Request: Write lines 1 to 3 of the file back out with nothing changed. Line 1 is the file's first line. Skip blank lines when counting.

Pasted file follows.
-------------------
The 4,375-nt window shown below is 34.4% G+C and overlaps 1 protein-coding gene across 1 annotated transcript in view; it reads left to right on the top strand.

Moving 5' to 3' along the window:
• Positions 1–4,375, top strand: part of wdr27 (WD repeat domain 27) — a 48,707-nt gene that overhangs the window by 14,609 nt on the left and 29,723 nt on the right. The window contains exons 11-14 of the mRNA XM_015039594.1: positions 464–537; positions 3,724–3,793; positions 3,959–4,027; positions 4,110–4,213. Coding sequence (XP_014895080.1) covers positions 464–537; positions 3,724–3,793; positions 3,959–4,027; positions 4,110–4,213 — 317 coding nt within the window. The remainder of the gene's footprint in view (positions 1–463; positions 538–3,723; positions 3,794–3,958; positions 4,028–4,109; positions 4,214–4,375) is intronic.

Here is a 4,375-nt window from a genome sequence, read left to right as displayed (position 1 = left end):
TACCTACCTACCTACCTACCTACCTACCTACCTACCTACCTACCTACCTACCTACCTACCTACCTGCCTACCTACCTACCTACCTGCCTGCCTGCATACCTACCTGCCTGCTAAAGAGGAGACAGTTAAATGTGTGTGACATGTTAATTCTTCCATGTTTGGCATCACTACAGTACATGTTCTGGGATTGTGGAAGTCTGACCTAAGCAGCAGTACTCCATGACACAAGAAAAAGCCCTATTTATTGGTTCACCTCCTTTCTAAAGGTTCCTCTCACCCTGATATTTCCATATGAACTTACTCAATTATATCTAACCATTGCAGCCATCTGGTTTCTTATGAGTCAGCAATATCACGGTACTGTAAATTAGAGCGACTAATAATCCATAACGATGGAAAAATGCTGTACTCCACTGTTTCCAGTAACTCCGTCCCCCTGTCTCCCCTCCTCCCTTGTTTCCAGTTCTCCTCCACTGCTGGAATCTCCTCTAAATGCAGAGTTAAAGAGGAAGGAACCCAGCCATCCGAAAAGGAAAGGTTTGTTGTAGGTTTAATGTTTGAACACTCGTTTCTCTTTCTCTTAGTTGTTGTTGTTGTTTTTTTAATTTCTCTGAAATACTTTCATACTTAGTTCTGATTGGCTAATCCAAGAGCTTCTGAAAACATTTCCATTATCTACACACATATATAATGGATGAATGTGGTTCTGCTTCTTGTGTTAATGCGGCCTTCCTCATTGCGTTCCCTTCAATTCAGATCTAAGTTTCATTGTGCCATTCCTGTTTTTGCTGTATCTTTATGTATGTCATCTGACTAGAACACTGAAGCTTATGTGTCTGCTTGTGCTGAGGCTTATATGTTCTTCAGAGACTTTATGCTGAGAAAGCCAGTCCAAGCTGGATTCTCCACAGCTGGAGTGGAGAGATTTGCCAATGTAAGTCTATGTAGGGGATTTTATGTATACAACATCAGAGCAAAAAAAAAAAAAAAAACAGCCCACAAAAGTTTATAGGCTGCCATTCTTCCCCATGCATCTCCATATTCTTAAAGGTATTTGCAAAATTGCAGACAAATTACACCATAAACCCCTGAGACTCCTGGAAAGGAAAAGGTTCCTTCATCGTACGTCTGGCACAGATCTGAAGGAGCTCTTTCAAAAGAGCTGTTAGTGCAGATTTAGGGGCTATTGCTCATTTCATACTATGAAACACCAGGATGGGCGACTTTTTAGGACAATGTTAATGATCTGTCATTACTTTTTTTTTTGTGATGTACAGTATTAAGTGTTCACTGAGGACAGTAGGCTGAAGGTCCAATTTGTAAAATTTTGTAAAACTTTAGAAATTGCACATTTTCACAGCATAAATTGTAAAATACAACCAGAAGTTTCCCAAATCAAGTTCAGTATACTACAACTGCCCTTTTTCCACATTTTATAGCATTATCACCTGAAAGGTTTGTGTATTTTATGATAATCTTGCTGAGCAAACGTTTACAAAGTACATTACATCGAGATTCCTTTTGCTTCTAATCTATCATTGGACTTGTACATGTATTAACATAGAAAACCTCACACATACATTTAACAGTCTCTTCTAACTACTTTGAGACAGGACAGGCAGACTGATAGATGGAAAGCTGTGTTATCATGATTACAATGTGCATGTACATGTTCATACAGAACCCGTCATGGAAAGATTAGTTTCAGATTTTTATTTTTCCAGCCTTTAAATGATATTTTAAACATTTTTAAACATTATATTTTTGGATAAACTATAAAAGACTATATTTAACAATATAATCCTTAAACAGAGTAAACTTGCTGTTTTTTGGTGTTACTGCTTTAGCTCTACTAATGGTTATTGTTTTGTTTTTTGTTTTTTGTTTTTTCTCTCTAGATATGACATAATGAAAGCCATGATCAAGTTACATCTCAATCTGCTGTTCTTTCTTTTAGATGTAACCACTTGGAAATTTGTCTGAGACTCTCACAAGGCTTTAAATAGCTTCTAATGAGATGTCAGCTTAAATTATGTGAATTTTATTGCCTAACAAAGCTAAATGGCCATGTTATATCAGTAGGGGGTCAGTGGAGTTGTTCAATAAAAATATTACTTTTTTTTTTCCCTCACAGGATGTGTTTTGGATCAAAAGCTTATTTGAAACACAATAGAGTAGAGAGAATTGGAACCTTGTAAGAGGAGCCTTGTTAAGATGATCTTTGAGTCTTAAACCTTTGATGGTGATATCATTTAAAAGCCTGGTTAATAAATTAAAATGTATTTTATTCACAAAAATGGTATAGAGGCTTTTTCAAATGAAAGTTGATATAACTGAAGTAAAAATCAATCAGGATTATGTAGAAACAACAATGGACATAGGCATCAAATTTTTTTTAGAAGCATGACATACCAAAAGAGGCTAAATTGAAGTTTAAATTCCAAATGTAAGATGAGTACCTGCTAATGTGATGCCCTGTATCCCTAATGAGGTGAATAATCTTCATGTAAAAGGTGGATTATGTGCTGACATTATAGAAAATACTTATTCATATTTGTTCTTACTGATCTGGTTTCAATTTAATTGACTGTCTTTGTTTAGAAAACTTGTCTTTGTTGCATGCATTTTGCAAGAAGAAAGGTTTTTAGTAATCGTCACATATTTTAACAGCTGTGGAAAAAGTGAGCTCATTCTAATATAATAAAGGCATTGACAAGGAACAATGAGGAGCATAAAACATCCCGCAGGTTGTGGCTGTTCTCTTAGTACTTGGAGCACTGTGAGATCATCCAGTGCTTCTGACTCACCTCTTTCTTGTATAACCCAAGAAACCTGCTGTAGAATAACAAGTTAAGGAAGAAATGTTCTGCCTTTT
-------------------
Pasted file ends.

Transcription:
The 4,375-nt window shown below is 34.4% G+C and overlaps 1 protein-coding gene across 1 annotated transcript in view; it reads left to right on the top strand.

Moving 5' to 3' along the window:
• Positions 1–4,375, top strand: part of wdr27 (WD repeat domain 27) — a 48,707-nt gene that overhangs the window by 14,609 nt on the left and 29,723 nt on the right. The window contains exons 11-14 of the mRNA XM_015039594.1: positions 464–537; positions 3,724–3,793; positions 3,959–4,027; positions 4,110–4,213. Coding sequence (XP_014895080.1) covers positions 464–537; positions 3,724–3,793; positions 3,959–4,027; positions 4,110–4,213 — 317 coding nt within the window. The remainder of the gene's footprint in view (positions 1–463; positions 538–3,723; positions 3,794–3,958; positions 4,028–4,109; positions 4,214–4,375) is intronic.